Can you help the children find the two triangles which have the lengths of two sides numerically equal to their areas?

Place eight queens on an chessboard (an 8 by 8 grid) so that none can capture any of the others.

How many ways can you find of tiling the square patio, using square tiles of different sizes?

Suppose we allow ourselves to use three numbers less than 10 and multiply them together. How many different products can you find? How do you know you've got them all?

What is the largest 'ribbon square' you can make? And the smallest? How many different squares can you make altogether?

Have a go at balancing this equation. Can you find different ways of doing it?

I like to walk along the cracks of the paving stones, but not the outside edge of the path itself. How many different routes can you find for me to take?

These eleven shapes each stand for a different number. Can you use the multiplication sums to work out what they are?

Arrange the four number cards on the grid, according to the rules, to make a diagonal, vertical or horizontal line.

What is the date in February 2002 where the 8 digits are palindromic if the date is written in the British way?

This multiplication uses each of the digits 0 - 9 once and once only. Using the information given, can you replace the stars in the calculation with figures?

Hover your mouse over the counters to see which ones will be removed. Click to remover them. The winner is the last one to remove a counter. How you can make sure you win?

What do the numbers shaded in blue on this hundred square have in common? What do you notice about the pink numbers? How about the shaded numbers in the other squares?

The Vikings communicated in writing by making simple scratches on wood or stones called runes. Can you work out how their code works using the table of the alphabet?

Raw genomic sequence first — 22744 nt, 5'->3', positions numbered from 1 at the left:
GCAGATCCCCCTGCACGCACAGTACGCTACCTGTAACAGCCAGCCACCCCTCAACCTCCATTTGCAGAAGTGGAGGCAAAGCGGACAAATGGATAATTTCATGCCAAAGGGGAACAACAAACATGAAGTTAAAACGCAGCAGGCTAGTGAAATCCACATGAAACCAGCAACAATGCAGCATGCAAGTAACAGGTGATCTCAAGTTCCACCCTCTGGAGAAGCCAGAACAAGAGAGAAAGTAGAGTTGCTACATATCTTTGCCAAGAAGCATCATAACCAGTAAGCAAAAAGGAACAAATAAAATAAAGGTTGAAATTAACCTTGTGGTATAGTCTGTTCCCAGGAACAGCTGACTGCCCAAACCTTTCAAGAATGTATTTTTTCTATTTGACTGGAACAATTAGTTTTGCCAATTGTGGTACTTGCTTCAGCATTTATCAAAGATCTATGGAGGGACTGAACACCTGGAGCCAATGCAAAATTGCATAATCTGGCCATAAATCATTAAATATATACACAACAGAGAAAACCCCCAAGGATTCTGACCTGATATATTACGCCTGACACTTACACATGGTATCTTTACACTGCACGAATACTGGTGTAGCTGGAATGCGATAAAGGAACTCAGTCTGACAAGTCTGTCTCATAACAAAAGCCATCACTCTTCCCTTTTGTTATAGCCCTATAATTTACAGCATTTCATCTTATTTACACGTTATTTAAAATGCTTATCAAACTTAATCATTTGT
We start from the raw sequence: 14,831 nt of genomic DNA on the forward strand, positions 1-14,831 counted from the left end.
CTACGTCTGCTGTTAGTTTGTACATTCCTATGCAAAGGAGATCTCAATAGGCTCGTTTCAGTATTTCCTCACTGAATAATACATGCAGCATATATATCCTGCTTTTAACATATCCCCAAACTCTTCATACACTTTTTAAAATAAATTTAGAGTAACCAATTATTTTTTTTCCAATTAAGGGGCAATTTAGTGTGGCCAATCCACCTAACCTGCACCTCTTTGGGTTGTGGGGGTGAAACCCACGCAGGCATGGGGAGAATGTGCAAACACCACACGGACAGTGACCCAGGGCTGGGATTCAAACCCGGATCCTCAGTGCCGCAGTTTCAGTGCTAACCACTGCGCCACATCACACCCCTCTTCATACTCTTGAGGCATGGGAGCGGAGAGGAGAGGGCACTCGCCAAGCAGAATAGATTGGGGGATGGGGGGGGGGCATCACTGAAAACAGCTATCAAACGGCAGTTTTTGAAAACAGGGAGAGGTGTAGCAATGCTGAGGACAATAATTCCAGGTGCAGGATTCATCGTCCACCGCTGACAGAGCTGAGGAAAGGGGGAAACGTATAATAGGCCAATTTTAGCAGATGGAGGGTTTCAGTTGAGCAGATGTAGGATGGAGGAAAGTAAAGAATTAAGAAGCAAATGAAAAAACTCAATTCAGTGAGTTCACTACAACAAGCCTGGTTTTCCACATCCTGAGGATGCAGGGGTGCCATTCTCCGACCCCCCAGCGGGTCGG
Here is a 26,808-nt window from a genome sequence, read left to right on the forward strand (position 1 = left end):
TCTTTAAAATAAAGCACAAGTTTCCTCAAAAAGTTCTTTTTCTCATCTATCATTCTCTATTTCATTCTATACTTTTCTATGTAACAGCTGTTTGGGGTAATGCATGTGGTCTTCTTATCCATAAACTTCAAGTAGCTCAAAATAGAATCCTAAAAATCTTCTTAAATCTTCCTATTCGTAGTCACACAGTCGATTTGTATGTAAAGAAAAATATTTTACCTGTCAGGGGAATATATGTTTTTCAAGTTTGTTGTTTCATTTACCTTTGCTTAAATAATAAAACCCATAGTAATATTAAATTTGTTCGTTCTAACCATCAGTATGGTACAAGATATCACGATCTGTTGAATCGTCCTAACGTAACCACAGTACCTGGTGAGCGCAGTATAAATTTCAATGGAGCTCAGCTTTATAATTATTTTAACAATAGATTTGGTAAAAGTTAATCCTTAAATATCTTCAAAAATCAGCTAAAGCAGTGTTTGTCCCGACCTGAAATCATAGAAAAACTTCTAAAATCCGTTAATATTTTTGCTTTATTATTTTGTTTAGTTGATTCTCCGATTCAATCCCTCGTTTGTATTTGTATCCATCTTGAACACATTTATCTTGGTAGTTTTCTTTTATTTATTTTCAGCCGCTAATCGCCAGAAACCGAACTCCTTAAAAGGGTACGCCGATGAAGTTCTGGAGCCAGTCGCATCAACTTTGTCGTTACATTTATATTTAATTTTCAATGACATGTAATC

Look carefully at the numbers. What do you notice? Can you make another square using the numbers 1 to 16, that displays the same properties?

Systematically explore the range of symmetric designs that can be created by shading parts of the motif below. Use normal square lattice paper to record your results.

An activity making various patterns with 2 x 1 rectangular tiles.

Can you put plus signs in so this is true? 1 2 3 4 5 6 7 8 9 = 99 How many ways can you do it?

George and Jim want to buy a chocolate bar. George needs 2p more and Jim need 50p more to buy it. How much is the chocolate bar?

Use the clues to find out who's who in the family, to fill in the family tree and to find out which of the family members are mathematicians and which are not.

A magician took a suit of thirteen cards and held them in his hand face down. Every card he revealed had the same value as the one he had just finished spelling. How did this work?

Use your logical-thinking skills to deduce how much Dan's crisps and ice-cream cost altogether.

I was in my car when I noticed a line of four cars on the lane next to me with number plates starting and ending with J, K, L and M. What order were they in?

How many rectangles can you find in this shape? Which ones are differently sized and which are 'similar'?